How to Stiff the Competition's Loyal Fans

NOTE: Blogger is finally cooperating again. Oy vey, they've been nothing but trouble all month long! Somebody tell Google to get on the ball!

Some time ago, there once was a Ghibli fan site that compared and ranked the different releases of the Studio Ghibli DVDs around the world. It's no longer available, sadly, and it's a shame, because it was an excellent resource. It was probably this site that inspired me to seriously consider importing to build my movie library.


I wanted to continue along with our running thread, this time by looking a little closer at the American and Japanese DVDs for Laputa: Castle in the Sky. For those of you who have had to settle for the Disney version here in the States, this will feel like the final, unkindest insult of them all.

As a general rule, the Japanese Region 2 discs offer the best picture quality of all. This gap has been narrowed considerably with the later Ghibli DVDs in the US, with My Neighbor Totoro and Whisper of the Heart being excellent examples. The newer DVDs look terrific. The earlier Disney DVDs? Bloody awful. Mononoke and Castle in the Sky are the biggest offenders by far, and both are bad enough to make the entire purchase worthless.


Here are some comparisons from Castle in the Sky. The first picture is from the Region 2 disc; the second is from the Region 1. This is from the movie's opening scene. While you can appreciate the smooth detail of the artwork in the Japanese disc, the American disc is plagued with specks, dust, and an over-reliance on edge enhancement. It's a lot like watching a movie on an old, worn-down film print, and it's more obvious in motion than in still photos.


Here is another example, one of my favorite shots from the film. On the Region 2, you can appreciate the brilliant color and texture of the clouds and sky at sunset. It's very painterly and wonderfully composed. The Region 1? Again, it's splotchy and over-enhanced. Apparantly, the powers-that-be decided that everything was too soft and needed to be sharpened. This is a problem throughout the movie, and it just looks bloody cheap.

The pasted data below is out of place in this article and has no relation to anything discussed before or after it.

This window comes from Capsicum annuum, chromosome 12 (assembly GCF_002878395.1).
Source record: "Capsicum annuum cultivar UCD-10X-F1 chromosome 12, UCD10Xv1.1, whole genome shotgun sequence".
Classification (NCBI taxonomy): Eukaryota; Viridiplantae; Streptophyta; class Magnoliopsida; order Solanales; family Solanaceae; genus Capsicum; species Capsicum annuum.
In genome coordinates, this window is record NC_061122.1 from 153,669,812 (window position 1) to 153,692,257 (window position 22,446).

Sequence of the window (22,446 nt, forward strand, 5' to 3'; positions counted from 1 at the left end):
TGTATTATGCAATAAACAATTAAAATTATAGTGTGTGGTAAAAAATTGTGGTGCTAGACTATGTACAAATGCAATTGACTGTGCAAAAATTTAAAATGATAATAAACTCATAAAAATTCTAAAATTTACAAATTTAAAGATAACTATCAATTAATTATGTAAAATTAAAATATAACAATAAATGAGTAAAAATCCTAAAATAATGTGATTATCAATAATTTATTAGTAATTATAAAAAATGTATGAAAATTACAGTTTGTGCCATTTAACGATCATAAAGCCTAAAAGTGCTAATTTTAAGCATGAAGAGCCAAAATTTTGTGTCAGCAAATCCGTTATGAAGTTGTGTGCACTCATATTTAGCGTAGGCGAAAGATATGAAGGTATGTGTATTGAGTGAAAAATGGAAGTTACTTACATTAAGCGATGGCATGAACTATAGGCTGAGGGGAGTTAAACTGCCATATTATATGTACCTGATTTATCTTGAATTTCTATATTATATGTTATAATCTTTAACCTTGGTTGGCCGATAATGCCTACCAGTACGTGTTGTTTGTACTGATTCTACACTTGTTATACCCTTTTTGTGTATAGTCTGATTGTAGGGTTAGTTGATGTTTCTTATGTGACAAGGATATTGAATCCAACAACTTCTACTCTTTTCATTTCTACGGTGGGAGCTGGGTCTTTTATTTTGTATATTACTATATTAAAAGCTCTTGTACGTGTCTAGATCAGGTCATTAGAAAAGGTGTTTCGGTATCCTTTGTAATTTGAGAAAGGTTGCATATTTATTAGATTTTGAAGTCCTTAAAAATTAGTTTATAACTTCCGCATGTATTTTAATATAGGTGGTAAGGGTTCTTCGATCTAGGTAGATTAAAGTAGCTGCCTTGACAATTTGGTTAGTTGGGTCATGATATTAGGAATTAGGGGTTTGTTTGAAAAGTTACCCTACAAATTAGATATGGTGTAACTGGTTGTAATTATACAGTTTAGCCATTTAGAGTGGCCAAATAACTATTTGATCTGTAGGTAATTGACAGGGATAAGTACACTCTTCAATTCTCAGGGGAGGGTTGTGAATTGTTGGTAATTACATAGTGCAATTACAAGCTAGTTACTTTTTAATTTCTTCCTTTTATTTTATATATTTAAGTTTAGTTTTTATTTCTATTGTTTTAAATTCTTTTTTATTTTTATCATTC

Our final example shows Sheeta and Dora in the mess hall. A great collage of texture and color and details. Again, you can see how the Japanese DVD is far superior to the American one. It's more than a little shocking when you put the two side-by-side. These are the sort of comparisons you'll see on Criterion Collection DVDs when they want to demonstrate their restorations. If you put these in the opposite order, you'd believe the original Laputa film negative was destroyed by fire. You'd never imagine that this was a movie from 1986.

And the final insult of all? Most of the extras from the Region 2 DVD were removed for Region 1. The only extra to make the transition was the e-konte (a latter version of storyboards that serve as a "shooting script"). The Japanese Castle in the Sky includes the opening and closing title credits, without any text; 2:30 worth of trailers for theatres and television; and a 17-minute production video made during the making of the movie.

Hmm. Actually, that's not the final offense. Disney actually put the production video onto the US DVD. They just buried it on the disc, without any access from the menus or any subtitles. You see, children, there's a good reason why I have such disdain for Disney's treatment of the Studio Ghibli catalog; they've earned it.

8 comments:

Anonymous said...

You may have already discovered them, but if not, DVDbeaver.com is an absolutely invaluable resource for comparisons of DVD releases across the globe. They've done many of the Ghibli's, though not all of them.